day, always built on a level piece of ground. They consist of a double stockade of thick and tall posts, placed in a zigzag line, so that every part can be flanked. Within the stockade a mound of earth is thrown up, behind which the defenders can rest in safety, or use their fire-arms over it. On the level of the ground little archways sometimes pass through this breastwork, by which means the defenders can crawl out to the stockade to reconnoitre their enemies. The Rev. W. Williams, who gave me this account, added, that in one Pas he had noticed spurs or buttresses projecting on the inner and protected side of the mound of earth. On asking the chief the use of them, he replied, that if two or three of his men were shot, their neighbours would not see the bodies, and so be discouraged.
These Pas are considered by the New Zealanders as very perfect means of defence: for the attacking force is never so well disciplined as to rush in a body to the stockade, cut it down, and effect their entry. When a tribe goes to war, the chief cannot order one party to go here and another there; but every man fights in the manner which best pleases himself; and to each separate individual to approach a stockade defended by fire-arms must appear certain death. I should think a more warlike race of inhabitants could not be found in any part of the world than the New Zealanders. Their conduct on first seeing a ship, as described by Captain Cook, strongly illustrates this: the act of throwing volleys of stones at so great and novel an object, and their defiance of "Come on shore and we will kill and eat you all," shows uncommon boldness. This warlike spirit is evident in many of their customs, and even in their smallest actions. If a New Zealander is struck, although but in joke, the blow must be returned; and of this I saw an instance with one of our officers.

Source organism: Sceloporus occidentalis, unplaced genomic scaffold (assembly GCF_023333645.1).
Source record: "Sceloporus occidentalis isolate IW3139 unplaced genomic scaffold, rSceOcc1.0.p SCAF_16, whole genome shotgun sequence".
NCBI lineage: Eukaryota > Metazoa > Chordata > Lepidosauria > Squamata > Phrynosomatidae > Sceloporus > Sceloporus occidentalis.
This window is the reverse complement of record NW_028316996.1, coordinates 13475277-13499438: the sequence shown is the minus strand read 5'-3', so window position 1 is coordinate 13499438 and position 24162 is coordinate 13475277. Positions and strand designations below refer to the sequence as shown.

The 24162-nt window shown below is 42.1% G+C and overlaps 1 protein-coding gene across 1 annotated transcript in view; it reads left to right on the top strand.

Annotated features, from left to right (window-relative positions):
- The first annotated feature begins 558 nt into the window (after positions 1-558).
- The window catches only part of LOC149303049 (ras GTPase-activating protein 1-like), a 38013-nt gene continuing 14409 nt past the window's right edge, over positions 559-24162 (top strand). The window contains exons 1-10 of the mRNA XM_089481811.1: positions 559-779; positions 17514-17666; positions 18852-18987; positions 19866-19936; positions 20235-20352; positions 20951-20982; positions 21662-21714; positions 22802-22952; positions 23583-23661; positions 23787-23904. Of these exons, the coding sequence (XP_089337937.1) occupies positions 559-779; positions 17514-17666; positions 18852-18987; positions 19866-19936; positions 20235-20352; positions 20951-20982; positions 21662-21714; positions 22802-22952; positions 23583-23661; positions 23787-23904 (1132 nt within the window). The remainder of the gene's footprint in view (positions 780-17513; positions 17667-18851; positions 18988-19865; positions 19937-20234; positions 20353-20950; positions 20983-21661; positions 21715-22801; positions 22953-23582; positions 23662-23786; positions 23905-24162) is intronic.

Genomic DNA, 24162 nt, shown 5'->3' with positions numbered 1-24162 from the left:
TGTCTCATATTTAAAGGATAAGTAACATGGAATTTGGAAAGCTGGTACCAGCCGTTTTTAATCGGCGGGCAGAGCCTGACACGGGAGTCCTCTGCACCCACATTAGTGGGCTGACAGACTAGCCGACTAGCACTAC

At the present day,from the progress of civilization, there is much less warfare, except among some of the southern tribes. I heard a characteristic anecdote of what took place some time ago in the south. A missionary found a chief and his tribe in preparation for war;—their muskets clean and bright, and their ammunition ready. He reasoned long on the inutility of the war, and the little provocation which had been given for it. The chief was much shaken in his resolution, and seemed in doubt: but at length it